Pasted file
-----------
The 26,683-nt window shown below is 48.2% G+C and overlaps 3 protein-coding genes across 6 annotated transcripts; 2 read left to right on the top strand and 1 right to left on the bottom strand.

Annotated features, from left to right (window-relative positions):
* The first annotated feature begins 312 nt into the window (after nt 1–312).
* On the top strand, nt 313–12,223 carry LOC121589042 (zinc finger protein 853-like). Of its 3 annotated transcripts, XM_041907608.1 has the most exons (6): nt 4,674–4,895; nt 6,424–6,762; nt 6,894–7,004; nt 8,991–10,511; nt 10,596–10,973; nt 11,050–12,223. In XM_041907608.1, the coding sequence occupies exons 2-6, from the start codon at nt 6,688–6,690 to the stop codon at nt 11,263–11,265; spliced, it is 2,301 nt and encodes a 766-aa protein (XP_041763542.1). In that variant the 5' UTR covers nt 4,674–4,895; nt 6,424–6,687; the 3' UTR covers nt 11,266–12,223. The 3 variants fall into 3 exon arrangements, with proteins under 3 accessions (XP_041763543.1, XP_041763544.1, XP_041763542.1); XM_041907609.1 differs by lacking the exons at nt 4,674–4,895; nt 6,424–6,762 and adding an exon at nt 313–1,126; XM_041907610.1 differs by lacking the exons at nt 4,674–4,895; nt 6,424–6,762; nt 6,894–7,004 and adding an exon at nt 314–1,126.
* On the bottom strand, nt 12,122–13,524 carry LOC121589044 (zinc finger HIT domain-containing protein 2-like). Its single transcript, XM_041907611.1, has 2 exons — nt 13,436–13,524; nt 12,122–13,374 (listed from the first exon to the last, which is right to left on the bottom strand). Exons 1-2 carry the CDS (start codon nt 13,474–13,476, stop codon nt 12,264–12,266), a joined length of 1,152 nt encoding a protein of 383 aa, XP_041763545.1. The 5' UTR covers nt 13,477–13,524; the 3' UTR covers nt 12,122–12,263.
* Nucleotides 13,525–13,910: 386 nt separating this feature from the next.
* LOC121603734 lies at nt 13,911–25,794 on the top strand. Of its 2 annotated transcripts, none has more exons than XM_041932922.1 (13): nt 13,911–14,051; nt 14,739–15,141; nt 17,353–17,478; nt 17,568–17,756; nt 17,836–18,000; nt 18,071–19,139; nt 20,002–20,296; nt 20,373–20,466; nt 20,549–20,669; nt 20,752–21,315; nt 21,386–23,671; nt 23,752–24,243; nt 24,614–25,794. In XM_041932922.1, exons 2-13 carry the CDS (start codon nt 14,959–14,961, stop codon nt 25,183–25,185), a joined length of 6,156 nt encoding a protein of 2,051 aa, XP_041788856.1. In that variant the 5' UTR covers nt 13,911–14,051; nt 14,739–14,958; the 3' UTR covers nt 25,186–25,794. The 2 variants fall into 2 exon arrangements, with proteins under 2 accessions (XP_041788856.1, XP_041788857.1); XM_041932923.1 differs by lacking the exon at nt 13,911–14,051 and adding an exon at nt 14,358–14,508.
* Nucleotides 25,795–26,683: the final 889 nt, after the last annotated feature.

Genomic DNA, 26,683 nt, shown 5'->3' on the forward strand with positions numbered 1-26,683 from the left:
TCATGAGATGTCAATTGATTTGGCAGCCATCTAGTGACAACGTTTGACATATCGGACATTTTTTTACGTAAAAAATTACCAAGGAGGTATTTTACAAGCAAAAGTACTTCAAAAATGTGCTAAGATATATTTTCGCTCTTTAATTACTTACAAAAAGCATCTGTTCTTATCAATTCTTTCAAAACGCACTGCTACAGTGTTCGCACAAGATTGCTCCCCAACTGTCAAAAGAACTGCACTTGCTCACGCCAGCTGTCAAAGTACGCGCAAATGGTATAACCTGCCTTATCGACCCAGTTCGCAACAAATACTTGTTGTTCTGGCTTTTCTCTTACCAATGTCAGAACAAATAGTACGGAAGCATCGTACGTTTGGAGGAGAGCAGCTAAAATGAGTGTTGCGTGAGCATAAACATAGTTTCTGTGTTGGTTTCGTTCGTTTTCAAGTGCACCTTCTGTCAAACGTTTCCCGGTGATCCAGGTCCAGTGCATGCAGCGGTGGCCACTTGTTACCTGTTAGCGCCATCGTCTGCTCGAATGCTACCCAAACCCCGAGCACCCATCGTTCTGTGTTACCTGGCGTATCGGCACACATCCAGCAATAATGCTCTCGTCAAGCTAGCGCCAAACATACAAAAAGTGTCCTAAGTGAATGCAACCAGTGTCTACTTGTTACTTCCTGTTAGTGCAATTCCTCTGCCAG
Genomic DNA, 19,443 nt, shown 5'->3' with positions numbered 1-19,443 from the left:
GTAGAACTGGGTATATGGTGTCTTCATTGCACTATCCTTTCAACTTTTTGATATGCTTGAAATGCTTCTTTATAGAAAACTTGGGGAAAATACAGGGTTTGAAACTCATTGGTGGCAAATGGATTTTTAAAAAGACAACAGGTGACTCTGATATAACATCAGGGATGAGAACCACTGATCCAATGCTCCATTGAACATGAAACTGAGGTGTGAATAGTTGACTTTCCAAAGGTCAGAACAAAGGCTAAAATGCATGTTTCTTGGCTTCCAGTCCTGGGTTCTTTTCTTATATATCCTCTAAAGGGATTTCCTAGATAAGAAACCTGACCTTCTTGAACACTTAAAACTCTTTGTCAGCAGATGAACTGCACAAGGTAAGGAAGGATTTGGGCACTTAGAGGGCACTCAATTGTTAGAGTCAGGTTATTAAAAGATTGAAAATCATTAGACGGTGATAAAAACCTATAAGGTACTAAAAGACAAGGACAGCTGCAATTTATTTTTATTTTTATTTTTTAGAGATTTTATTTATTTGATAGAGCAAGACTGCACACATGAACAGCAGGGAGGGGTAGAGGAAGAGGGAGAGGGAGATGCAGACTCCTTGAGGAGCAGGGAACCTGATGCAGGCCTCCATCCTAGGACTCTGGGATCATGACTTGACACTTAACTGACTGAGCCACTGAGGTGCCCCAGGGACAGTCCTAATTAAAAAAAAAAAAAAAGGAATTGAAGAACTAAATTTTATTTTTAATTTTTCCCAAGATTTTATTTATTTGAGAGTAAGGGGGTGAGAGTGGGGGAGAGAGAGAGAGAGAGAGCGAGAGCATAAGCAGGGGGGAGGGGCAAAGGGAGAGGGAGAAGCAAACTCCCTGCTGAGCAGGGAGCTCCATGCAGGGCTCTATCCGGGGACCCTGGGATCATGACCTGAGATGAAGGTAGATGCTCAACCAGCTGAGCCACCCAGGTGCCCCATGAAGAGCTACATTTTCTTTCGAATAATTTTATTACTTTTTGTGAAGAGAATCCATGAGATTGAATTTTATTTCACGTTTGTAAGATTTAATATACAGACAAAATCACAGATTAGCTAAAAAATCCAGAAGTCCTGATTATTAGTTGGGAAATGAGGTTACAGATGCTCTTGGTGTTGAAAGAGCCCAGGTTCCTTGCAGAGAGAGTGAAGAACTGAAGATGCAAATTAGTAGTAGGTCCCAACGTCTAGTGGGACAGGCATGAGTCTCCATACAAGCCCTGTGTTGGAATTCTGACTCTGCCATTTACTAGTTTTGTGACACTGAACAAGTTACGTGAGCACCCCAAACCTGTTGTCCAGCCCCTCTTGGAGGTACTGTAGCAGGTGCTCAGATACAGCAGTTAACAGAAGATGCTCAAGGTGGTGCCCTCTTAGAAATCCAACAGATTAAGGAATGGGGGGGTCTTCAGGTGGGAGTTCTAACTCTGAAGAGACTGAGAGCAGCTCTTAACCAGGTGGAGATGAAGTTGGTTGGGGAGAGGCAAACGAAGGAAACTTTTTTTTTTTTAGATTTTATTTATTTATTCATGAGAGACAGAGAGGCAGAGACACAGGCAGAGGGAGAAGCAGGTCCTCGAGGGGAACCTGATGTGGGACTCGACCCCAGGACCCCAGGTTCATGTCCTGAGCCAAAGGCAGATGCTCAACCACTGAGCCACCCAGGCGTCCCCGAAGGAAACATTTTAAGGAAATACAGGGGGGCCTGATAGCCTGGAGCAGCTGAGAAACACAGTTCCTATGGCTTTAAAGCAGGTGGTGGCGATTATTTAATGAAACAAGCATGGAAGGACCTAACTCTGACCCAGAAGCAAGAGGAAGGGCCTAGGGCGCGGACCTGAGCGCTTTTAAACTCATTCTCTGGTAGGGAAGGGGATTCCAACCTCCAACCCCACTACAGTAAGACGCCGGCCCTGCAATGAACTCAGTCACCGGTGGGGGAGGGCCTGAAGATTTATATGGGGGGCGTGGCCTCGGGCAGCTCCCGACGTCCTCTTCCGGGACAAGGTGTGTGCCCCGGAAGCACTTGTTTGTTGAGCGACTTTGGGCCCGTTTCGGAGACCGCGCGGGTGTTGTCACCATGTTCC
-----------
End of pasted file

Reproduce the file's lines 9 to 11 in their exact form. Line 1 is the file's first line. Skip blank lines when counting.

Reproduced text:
Genomic DNA, 26,683 nt, shown 5'->3' on the forward strand with positions numbered 1-26,683 from the left:
TCATGAGATGTCAATTGATTTGGCAGCCATCTAGTGACAACGTTTGACATATCGGACATTTTTTTACGTAAAAAATTACCAAGGAGGTATTTTACAAGCAAAAGTACTTCAAAAATGTGCTAAGATATATTTTCGCTCTTTAATTACTTACAAAAAGCATCTGTTCTTATCAATTCTTTCAAAACGCACTGCTACAGTGTTCGCACAAGATTGCTCCCCAACTGTCAAAAGAACTGCACTTGCTCACGCCAGCTGTCAAAGTACGCGCAAATGGTATAACCTGCCTTATCGACCCAGTTCGCAACAAATACTTGTTGTTCTGGCTTTTCTCTTACCAATGTCAGAACAAATAGTACGGAAGCATCGTACGTTTGGAGGAGAGCAGCTAAAATGAGTGTTGCGTGAGCATAAACATAGTTTCTGTGTTGGTTTCGTTCGTTTTCAAGTGCACCTTCTGTCAAACGTTTCCCGGTGATCCAGGTCCAGTGCATGCAGCGGTGGCCACTTGTTACCTGTTAGCGCCATCGTCTGCTCGAATGCTACCCAAACCCCGAGCACCCATCGTTCTGTGTTACCTGGCGTATCGGCACACATCCAGCAATAATGCTCTCGTCAAGCTAGCGCCAAACATACAAAAAGTGTCCTAAGTGAATGCAACCAGTGTCTACTTGTTACTTCCTGTTAGTGCAATTCCTCTGCCAG
Genomic DNA, 19,443 nt, shown 5'->3' with positions numbered 1-19,443 from the left: